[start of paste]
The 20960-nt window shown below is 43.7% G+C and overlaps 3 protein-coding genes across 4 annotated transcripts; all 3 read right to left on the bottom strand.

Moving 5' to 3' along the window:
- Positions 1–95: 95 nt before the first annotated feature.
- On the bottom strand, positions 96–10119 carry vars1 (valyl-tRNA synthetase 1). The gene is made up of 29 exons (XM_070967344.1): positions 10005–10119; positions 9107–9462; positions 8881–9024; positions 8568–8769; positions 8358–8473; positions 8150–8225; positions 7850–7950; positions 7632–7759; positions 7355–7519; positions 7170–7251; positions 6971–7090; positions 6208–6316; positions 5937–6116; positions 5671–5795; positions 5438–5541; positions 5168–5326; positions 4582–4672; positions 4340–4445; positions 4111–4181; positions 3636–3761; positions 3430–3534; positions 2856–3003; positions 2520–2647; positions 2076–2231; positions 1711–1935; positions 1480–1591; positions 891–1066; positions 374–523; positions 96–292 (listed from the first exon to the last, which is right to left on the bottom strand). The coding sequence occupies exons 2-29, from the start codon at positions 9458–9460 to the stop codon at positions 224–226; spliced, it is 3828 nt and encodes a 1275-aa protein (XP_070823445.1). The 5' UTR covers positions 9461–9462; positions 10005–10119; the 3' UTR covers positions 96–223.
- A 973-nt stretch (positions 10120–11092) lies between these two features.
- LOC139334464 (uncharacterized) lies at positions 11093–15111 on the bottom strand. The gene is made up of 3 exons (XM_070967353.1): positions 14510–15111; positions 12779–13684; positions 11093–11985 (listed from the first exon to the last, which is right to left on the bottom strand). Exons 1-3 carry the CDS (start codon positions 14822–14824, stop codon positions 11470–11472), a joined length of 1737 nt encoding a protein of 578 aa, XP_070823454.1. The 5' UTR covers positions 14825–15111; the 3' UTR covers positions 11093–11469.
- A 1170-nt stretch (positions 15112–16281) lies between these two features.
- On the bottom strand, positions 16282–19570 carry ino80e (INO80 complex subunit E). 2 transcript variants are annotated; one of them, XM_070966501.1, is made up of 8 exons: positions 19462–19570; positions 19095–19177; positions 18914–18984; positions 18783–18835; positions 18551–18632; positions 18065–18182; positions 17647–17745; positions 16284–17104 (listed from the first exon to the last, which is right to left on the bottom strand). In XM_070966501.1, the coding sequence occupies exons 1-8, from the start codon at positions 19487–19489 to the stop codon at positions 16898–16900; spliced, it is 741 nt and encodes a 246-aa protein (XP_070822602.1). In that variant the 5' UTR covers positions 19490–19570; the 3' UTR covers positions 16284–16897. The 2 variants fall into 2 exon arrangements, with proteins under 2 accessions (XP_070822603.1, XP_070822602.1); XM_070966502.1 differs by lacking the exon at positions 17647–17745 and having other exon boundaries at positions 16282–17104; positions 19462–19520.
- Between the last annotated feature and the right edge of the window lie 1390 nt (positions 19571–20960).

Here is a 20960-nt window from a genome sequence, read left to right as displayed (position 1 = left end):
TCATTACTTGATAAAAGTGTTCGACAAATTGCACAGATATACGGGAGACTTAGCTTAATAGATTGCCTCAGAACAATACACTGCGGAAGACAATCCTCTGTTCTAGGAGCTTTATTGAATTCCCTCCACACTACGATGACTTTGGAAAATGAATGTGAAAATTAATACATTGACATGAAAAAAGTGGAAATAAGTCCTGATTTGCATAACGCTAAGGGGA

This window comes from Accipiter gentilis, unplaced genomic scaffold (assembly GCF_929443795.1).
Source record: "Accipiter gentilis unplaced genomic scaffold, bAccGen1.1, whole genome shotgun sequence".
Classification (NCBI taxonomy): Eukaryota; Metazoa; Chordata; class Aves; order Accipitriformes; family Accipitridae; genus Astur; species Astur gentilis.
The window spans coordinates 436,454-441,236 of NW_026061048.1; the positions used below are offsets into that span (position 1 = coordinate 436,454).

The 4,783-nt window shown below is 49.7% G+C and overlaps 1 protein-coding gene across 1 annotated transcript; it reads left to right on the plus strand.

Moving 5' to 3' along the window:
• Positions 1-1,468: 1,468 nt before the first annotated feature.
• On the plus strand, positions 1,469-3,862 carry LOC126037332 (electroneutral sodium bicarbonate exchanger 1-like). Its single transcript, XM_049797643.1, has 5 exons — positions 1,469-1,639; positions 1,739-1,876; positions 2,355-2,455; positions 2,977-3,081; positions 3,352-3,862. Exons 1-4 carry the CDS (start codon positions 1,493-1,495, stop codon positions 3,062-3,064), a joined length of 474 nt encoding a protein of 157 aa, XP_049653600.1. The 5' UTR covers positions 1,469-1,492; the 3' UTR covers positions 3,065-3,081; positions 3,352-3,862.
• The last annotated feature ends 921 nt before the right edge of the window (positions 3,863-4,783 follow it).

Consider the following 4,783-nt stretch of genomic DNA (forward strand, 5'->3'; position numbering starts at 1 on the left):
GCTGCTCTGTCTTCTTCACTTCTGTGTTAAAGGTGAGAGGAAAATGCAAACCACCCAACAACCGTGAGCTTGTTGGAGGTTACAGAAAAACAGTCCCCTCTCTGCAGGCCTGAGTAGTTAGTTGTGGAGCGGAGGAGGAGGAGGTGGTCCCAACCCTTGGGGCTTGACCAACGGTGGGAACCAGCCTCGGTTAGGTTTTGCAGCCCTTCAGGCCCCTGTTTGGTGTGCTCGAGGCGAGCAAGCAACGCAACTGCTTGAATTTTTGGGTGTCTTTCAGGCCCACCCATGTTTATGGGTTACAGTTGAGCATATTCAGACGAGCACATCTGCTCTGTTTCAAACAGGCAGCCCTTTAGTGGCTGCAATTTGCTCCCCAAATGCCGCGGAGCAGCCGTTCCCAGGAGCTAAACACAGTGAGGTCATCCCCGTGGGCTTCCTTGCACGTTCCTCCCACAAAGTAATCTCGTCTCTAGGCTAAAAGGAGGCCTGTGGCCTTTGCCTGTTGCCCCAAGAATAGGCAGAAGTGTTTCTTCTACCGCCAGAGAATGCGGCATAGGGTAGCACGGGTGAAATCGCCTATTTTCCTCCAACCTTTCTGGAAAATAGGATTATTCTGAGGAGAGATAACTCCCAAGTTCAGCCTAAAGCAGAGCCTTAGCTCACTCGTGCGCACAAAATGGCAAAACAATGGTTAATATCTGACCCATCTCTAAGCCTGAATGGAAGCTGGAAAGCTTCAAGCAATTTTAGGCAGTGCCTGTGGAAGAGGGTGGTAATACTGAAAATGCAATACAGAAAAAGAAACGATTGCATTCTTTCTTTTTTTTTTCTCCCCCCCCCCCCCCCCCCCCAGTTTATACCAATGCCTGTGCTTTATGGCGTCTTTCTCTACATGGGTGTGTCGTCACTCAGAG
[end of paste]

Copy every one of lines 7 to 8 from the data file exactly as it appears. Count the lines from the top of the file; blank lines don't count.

- A 1170-nt stretch (positions 15112–16281) lies between these two features.
- On the bottom strand, positions 16282–19570 carry ino80e (INO80 complex subunit E). 2 transcript variants are annotated; one of them, XM_070966501.1, is made up of 8 exons: positions 19462–19570; positions 19095–19177; positions 18914–18984; positions 18783–18835; positions 18551–18632; positions 18065–18182; positions 17647–17745; positions 16284–17104 (listed from the first exon to the last, which is right to left on the bottom strand). In XM_070966501.1, the coding sequence occupies exons 1-8, from the start codon at positions 19487–19489 to the stop codon at positions 16898–16900; spliced, it is 741 nt and encodes a 246-aa protein (XP_070822602.1). In that variant the 5' UTR covers positions 19490–19570; the 3' UTR covers positions 16284–16897. The 2 variants fall into 2 exon arrangements, with proteins under 2 accessions (XP_070822603.1, XP_070822602.1); XM_070966502.1 differs by lacking the exon at positions 17647–17745 and having other exon boundaries at positions 16282–17104; positions 19462–19520.